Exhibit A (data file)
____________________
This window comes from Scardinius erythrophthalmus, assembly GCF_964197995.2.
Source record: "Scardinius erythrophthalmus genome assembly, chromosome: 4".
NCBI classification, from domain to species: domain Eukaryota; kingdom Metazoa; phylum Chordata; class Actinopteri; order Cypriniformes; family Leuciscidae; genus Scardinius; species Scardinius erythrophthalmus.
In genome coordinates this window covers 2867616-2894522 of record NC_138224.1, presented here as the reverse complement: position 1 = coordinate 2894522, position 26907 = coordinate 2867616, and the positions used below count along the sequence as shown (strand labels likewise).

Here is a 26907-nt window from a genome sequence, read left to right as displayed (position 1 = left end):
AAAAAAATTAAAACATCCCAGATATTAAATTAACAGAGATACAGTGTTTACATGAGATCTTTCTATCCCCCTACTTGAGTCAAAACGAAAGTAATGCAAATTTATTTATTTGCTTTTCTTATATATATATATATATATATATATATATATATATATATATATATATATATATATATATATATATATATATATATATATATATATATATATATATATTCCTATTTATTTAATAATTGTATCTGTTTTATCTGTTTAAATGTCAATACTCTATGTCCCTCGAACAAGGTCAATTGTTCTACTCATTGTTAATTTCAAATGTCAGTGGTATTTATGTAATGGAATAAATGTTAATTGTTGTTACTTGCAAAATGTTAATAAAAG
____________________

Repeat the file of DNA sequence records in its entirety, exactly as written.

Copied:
This window comes from Scardinius erythrophthalmus, assembly GCF_964197995.2.
Source record: "Scardinius erythrophthalmus genome assembly, chromosome: 4".
NCBI classification, from domain to species: domain Eukaryota; kingdom Metazoa; phylum Chordata; class Actinopteri; order Cypriniformes; family Leuciscidae; genus Scardinius; species Scardinius erythrophthalmus.
In genome coordinates this window covers 2867616-2894522 of record NC_138224.1, presented here as the reverse complement: position 1 = coordinate 2894522, position 26907 = coordinate 2867616, and the positions used below count along the sequence as shown (strand labels likewise).

Here is a 26907-nt window from a genome sequence, read left to right as displayed (position 1 = left end):
AAAAAAATTAAAACATCCCAGATATTAAATTAACAGAGATACAGTGTTTACATGAGATCTTTCTATCCCCCTACTTGAGTCAAAACGAAAGTAATGCAAATTTATTTATTTGCTTTTCTTATATATATATATATATATATATATATATATATATATATATATATATATATATATATATATATATATATATATATATATATATATATATATATATATTCCTATTTATTTAATAATTGTATCTGTTTTATCTGTTTAAATGTCAATACTCTATGTCCCTCGAACAAGGTCAATTGTTCTACTCATTGTTAATTTCAAATGTCAGTGGTATTTATGTAATGGAATAAATGTTAATTGTTGTTACTTGCAAAATGTTAATAAAAG